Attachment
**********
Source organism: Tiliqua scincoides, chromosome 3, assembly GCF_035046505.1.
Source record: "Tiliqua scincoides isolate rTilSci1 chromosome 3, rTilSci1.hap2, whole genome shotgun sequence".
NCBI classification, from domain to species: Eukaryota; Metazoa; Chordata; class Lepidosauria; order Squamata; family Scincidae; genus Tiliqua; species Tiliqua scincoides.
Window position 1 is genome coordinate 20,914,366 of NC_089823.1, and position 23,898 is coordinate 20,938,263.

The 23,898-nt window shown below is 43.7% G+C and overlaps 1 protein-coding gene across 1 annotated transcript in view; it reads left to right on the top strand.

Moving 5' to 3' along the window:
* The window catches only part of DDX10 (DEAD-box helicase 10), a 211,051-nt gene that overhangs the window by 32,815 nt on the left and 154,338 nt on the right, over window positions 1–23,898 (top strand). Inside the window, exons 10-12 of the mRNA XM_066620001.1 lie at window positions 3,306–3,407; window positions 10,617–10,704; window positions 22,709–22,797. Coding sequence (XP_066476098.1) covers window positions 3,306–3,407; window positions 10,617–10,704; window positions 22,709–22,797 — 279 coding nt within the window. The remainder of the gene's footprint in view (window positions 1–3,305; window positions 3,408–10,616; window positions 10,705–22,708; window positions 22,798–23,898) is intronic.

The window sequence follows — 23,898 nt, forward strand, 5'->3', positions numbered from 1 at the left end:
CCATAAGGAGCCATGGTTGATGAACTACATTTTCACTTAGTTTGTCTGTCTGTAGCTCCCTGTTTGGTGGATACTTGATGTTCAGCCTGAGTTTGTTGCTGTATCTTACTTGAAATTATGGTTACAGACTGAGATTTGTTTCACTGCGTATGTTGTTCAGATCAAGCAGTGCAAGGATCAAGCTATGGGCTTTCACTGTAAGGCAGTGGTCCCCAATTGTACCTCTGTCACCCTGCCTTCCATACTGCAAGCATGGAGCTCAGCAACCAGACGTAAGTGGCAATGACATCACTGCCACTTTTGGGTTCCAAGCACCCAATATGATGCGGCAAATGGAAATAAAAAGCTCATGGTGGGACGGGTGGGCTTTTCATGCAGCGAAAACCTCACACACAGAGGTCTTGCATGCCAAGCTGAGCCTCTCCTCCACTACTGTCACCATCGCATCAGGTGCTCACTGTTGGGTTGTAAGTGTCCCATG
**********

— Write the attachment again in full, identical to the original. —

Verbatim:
Source organism: Tiliqua scincoides, chromosome 3, assembly GCF_035046505.1.
Source record: "Tiliqua scincoides isolate rTilSci1 chromosome 3, rTilSci1.hap2, whole genome shotgun sequence".
NCBI classification, from domain to species: Eukaryota; Metazoa; Chordata; class Lepidosauria; order Squamata; family Scincidae; genus Tiliqua; species Tiliqua scincoides.
Window position 1 is genome coordinate 20,914,366 of NC_089823.1, and position 23,898 is coordinate 20,938,263.

The 23,898-nt window shown below is 43.7% G+C and overlaps 1 protein-coding gene across 1 annotated transcript in view; it reads left to right on the top strand.

Moving 5' to 3' along the window:
* The window catches only part of DDX10 (DEAD-box helicase 10), a 211,051-nt gene that overhangs the window by 32,815 nt on the left and 154,338 nt on the right, over window positions 1–23,898 (top strand). Inside the window, exons 10-12 of the mRNA XM_066620001.1 lie at window positions 3,306–3,407; window positions 10,617–10,704; window positions 22,709–22,797. Coding sequence (XP_066476098.1) covers window positions 3,306–3,407; window positions 10,617–10,704; window positions 22,709–22,797 — 279 coding nt within the window. The remainder of the gene's footprint in view (window positions 1–3,305; window positions 3,408–10,616; window positions 10,705–22,708; window positions 22,798–23,898) is intronic.

The window sequence follows — 23,898 nt, forward strand, 5'->3', positions numbered from 1 at the left end:
CCATAAGGAGCCATGGTTGATGAACTACATTTTCACTTAGTTTGTCTGTCTGTAGCTCCCTGTTTGGTGGATACTTGATGTTCAGCCTGAGTTTGTTGCTGTATCTTACTTGAAATTATGGTTACAGACTGAGATTTGTTTCACTGCGTATGTTGTTCAGATCAAGCAGTGCAAGGATCAAGCTATGGGCTTTCACTGTAAGGCAGTGGTCCCCAATTGTACCTCTGTCACCCTGCCTTCCATACTGCAAGCATGGAGCTCAGCAACCAGACGTAAGTGGCAATGACATCACTGCCACTTTTGGGTTCCAAGCACCCAATATGATGCGGCAAATGGAAATAAAAAGCTCATGGTGGGACGGGTGGGCTTTTCATGCAGCGAAAACCTCACACACAGAGGTCTTGCATGCCAAGCTGAGCCTCTCCTCCACTACTGTCACCATCGCATCAGGTGCTCACTGTTGGGTTGTAAGTGTCCCATG